For instance, in a blog post last month, Symantec Corp. detailed a well-known CryptoLocker imitator called CryptoDefense, which also uses RSA 2,048-bit encryption. Though unlike CryptoLocker, CryptoDefense's encryption is fatally flawed because the private key used by the authors is still stored on the victim's machine. Despite that oversight, and only being active since February, Symantec noted that CryptoDefense had taken in the equivalent of $34,000 in Bitcoins in just one month.

Crytpowall, another CryptoLocker competitor, recently made headlines when Durham, New Hampshire Town Manager Todd Selig announced the ransomware variant had infected computers at the city's police department. The financial success of Cryptowall is not clear, but researchers from Cisco Systems Inc. detailed how they were forced to block requests to more than 90 domains for 17% of their Cloud Web Security gateway customers after Cryptowall was attached to the RIG exploit kit. Cisco's researchers also noted that Cryptowall's ransom demand had been increased to $600.

More encryption-based ransomware variants were always likely to appear in the wake of CryptoLocker, said Demar, but law enforcement-style malware, which relies on scaring victims with warnings that a police agency might investigate the user for shady material unless they pay a ransom, is also steadily growing.

In particular, Demar and the researchers at Damballa have been following the activities of the Kovter ransomware, which preys on visitors to adult-themed websites -- though may also fabricate browsing histories -- and demands a payment of around $300 to avoid fines and possibly jail time. Demar said Kovter infections leaped from a minimal number in March to 7,000 in April, and then doubled in both May and June.

Ransomware variants have been on the rise for the past 18 months, Demar said. "Criminals are finding it's very easy to make money with it and are adopting it quickly."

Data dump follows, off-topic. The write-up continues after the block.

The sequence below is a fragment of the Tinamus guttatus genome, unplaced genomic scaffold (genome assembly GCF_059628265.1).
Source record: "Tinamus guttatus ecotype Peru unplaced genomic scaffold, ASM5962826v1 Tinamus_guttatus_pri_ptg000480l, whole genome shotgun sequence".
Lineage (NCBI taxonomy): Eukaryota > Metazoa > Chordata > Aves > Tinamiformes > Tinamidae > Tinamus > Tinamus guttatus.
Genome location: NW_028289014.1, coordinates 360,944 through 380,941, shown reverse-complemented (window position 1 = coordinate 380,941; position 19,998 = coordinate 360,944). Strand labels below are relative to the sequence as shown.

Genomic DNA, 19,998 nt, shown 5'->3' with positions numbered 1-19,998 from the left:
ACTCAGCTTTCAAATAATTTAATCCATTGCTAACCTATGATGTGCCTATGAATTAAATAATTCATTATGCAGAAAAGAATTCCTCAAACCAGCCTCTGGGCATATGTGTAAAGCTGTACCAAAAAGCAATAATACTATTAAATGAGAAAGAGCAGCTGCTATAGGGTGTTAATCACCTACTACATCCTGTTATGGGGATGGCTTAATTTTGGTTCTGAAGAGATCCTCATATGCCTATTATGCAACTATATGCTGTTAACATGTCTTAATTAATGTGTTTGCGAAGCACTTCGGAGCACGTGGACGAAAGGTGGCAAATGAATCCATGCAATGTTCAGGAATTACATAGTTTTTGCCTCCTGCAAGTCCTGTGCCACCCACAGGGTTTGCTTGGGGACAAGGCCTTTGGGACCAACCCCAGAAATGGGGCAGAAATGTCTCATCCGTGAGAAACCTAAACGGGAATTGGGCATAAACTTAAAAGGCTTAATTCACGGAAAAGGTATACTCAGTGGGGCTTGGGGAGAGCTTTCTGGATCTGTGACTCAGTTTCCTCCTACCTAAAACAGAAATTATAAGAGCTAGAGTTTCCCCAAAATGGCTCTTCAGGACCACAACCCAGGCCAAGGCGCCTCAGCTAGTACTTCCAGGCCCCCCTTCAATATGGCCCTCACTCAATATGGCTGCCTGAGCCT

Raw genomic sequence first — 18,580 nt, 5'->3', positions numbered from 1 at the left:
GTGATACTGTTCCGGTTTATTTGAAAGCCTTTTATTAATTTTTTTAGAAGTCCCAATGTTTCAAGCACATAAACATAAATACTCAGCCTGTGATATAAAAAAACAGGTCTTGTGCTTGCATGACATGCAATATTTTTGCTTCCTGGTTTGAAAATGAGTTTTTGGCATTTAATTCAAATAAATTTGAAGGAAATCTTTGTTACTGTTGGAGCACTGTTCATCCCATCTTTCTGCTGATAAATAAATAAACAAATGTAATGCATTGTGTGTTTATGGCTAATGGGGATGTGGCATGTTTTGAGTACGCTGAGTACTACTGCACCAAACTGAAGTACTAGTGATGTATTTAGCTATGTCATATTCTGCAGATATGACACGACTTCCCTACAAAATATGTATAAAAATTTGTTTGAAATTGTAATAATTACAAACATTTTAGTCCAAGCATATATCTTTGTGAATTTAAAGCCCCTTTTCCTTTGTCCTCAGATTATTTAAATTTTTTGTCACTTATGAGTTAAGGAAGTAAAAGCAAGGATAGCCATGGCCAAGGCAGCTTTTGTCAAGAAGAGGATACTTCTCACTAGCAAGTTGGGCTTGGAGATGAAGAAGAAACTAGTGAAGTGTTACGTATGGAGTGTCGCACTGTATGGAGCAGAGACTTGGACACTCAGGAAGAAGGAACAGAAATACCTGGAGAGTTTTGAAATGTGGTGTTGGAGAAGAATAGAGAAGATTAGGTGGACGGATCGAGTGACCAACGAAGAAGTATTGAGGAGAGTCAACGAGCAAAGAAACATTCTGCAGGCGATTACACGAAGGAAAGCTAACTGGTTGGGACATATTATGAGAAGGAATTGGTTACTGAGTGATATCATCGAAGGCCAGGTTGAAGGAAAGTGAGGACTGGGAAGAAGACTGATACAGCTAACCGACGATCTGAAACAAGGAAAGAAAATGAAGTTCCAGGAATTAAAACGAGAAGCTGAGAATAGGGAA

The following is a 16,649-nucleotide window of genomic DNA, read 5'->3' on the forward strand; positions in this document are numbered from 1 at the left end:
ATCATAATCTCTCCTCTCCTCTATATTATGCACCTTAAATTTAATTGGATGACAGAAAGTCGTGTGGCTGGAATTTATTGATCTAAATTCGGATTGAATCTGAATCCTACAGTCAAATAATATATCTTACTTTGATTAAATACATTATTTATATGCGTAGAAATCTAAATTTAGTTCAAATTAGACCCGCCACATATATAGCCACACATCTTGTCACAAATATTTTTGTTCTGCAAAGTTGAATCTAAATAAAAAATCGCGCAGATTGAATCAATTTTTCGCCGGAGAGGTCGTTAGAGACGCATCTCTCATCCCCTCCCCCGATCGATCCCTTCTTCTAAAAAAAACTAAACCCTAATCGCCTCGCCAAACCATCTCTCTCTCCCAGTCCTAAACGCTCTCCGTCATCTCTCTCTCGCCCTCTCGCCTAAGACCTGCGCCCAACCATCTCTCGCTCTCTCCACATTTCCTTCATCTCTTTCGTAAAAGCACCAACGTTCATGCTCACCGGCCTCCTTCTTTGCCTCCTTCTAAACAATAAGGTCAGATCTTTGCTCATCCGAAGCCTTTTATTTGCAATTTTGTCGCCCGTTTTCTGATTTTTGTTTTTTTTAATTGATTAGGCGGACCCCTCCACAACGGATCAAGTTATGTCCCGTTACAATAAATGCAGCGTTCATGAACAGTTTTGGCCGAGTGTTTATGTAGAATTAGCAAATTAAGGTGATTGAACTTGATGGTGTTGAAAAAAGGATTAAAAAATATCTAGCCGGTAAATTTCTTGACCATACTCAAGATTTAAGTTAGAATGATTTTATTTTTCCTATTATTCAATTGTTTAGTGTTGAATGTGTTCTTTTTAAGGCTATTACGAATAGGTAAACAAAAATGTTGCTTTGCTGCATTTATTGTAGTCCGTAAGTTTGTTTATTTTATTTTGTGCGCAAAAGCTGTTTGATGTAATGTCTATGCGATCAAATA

Next up: Mobile ransomware

Not surprisingly, Demar expects ransomware to follow the path laid out by other endpoint-focused malware by transitioning to mobile platforms, particularly Google's Android operating system.

Yair Amit, chief technology officer for Israel-based mobile security vendor Skycure, agreed with that assessment, noting that a majority of the ransomware attempts he has seen on Android have been of the law enforcement variety.

Encryption-based ransomware would be difficult to execute effectively on mobile platforms for a variety of reasons, according to Amit, including the lack of processing power available on such devices and the manner in which the platforms silo applications. However, researchers at antivirus vendor ESET have uncovered a file-locking ransomware variant targeting Android, Amit noted, dubbed Simplelocker, which is capable of encrypting a number of file types, including various image and video files, and even files stored on SD cards.

ESET researchers discovered Simplelocker as part of an app called Sex xionix, which is not currently available on the Google Play Store -- and thus not likely to affect Android users sticking to official channels for apps -- but for Amit, the ransomware variant is part of a clear trend.

"We're seeing a delay in how effective encryption-based ransomware is on mobile devices," Amit said. "We do know about many vulnerabilities that can allow existing malware on a device to escalate its privileges, and therefore be able to have a much deeper fingerprint of control over the data of other applications."